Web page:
Exactly one week before Chief Justice Warren E. Burger’s retirement was publicly announced (the White House knew in advance of his plan), the Supreme Court gave President Reagan and his aides a reminder of what could be at stake in the selection of his successor. More than anything else in its domestic aspirations, the Reagan Administration wanted a more conservative Court, especially to raise the chances for overruling Roe v. Wade—that despised legacy of the Burger Court. On June 11, 1986, the Court reaffirmed the right to seek an abortion, but this time it was only by the narrowest of margins—5 to 4. That had never happened before. As important as the vote itself was the fact that four Justices, the dissenters, made it clear they were ready to reconsider Roe; thus, a single vote seemed to hold Roe in place.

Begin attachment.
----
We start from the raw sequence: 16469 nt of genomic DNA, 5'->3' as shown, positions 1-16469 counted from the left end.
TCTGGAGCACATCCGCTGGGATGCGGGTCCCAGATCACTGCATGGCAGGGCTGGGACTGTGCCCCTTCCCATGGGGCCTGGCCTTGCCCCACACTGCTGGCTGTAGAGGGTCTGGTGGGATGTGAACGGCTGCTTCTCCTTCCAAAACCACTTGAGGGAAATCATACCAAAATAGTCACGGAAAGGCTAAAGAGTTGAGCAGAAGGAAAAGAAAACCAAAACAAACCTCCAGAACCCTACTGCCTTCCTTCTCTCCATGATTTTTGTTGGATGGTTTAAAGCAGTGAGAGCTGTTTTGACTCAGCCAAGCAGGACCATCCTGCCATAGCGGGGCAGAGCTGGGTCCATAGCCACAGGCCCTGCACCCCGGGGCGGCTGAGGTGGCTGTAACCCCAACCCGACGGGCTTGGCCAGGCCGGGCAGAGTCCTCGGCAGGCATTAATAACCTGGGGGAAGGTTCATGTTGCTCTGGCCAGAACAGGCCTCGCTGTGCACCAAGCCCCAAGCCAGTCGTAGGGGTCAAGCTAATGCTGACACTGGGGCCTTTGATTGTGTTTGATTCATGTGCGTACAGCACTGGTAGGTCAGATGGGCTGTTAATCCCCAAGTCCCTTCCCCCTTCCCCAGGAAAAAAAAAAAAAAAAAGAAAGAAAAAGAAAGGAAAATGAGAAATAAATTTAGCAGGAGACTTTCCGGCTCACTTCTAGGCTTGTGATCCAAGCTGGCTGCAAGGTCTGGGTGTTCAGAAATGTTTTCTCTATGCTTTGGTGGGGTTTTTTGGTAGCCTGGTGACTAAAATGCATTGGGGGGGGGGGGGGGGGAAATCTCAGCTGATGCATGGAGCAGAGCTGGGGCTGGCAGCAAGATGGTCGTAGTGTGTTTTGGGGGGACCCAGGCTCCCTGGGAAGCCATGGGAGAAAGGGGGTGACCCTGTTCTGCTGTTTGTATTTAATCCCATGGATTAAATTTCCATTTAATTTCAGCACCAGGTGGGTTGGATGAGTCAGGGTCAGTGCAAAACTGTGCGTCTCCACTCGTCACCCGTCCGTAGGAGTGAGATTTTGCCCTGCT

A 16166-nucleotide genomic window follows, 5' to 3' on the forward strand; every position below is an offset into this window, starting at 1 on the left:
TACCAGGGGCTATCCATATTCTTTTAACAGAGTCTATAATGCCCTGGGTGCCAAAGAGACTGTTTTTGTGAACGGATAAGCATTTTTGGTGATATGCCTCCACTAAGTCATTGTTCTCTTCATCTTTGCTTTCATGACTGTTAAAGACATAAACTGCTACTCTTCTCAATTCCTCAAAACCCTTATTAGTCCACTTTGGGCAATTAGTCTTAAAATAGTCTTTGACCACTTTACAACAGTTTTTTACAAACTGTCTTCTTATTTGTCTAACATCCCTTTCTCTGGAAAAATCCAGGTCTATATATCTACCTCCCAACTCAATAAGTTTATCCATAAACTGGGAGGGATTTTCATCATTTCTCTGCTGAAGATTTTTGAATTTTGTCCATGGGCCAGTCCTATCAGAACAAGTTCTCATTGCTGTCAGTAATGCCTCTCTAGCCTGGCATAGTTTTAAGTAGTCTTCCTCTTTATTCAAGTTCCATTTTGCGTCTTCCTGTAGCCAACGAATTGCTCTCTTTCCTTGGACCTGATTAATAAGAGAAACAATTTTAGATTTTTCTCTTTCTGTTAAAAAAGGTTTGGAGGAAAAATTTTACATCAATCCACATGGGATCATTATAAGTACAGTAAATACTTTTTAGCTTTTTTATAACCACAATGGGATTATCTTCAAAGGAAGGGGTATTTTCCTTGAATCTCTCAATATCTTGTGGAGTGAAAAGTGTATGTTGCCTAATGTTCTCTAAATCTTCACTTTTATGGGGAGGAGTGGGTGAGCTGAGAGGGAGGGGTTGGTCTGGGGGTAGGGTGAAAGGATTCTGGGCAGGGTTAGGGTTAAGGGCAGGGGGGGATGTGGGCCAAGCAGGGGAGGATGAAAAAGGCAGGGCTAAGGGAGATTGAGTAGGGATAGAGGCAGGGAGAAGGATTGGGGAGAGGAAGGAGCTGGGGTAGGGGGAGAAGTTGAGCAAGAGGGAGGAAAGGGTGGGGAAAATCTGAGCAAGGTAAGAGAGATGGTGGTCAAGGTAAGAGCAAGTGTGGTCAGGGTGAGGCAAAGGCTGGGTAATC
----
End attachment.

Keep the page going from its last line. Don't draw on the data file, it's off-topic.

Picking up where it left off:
Rehnquist to Roberts: The "Reagan Revolution" Fulfilled?
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